Gary Collis, the commissioner of the Clive Palmer-funded Football Australia public hearings into the code, has completed his nationwide nine-city fact-finding mission and will soon start working on his final report.
In a statement released by FA, Collis described the series of hearings as ”informative but startling”.
He said one of the most prominent topics in submissions to the inquiry was the cost of junior football and the opposition of parents to the Football Federation Australia model of juniors being used to fund senior teams.
“There is a strong feeling that FFA and the state federations view junior football across the country as a cash cow or a well of money that they can dip into when they need to,” Collis said. “To many parents there is certainly no sense of tangible value in return for what they have to pay in order for their children to play football.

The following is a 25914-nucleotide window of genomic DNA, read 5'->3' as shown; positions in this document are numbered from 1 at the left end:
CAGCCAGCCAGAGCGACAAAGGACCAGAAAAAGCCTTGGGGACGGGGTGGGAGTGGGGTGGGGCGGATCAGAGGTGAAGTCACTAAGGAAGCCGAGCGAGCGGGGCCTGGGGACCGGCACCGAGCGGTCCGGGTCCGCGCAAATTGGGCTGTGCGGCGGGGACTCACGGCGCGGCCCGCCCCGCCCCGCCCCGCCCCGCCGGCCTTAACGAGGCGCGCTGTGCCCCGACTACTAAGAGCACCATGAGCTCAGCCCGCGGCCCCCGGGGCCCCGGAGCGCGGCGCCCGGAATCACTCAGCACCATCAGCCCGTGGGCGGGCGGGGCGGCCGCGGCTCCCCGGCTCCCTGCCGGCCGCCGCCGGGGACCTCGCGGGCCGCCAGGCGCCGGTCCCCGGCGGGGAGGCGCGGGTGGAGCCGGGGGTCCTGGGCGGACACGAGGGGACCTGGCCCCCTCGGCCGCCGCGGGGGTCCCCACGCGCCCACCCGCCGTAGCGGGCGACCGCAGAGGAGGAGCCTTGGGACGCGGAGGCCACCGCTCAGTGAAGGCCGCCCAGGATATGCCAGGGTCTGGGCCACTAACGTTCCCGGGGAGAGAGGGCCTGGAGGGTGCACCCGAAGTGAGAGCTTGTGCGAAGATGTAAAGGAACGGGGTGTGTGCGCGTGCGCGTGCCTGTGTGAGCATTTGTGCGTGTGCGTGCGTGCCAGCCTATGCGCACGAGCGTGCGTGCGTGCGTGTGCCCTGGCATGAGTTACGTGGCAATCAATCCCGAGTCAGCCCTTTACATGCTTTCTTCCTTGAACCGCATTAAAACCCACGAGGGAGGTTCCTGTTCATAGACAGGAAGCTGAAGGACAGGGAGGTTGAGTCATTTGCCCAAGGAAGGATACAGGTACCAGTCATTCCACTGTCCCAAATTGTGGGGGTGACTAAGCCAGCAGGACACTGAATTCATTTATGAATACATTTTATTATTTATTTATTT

“A sense of disconnect exists between juniors and the state governing bodies and FFA. That disconnect also extends to the A-League according to what I’ve been told in submissions.
“FFA’s mantra of community engagement being critical to success should apply to them also because there are a lot of people out there who don’t feel part of the ‘football family’.
“This is highlighted by the fact that I’ve heard the same terms and phrases used frequently in many submissions including ‘undemocratic’, ‘lack of transparency’ and ‘no accountability’.
“The last few weeks have been disturbing in terms of what we’ve heard from the football community and their perception of their relationship with the state federations and FFA.”
Collis also found disillusionment with the failed World Cup bid.
“One gentlemen’s submission resonated with me in particular,” said Collis. “He commented that the near $50 million spent by FFA trying to host the World Cup would have been better spent trying to actually win the World Cup by investing it into junior development.”
The FA said Collis’ final report will be delivered by the end of May.